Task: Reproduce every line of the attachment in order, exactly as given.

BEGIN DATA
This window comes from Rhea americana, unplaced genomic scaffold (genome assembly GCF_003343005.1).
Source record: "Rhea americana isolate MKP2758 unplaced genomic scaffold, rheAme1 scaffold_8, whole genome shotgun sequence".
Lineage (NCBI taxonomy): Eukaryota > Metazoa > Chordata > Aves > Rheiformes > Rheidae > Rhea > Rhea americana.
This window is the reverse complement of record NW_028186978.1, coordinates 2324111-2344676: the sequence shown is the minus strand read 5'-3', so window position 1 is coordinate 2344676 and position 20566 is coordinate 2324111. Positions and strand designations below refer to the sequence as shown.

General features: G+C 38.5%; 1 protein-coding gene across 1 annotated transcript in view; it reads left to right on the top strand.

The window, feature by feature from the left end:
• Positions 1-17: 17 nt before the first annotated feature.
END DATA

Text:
This window comes from Rhea americana, unplaced genomic scaffold (genome assembly GCF_003343005.1).
Source record: "Rhea americana isolate MKP2758 unplaced genomic scaffold, rheAme1 scaffold_8, whole genome shotgun sequence".
Lineage (NCBI taxonomy): Eukaryota > Metazoa > Chordata > Aves > Rheiformes > Rheidae > Rhea > Rhea americana.
This window is the reverse complement of record NW_028186978.1, coordinates 2324111-2344676: the sequence shown is the minus strand read 5'-3', so window position 1 is coordinate 2344676 and position 20566 is coordinate 2324111. Positions and strand designations below refer to the sequence as shown.

General features: G+C 38.5%; 1 protein-coding gene across 1 annotated transcript in view; it reads left to right on the top strand.

The window, feature by feature from the left end:
• Positions 1-17: 17 nt before the first annotated feature.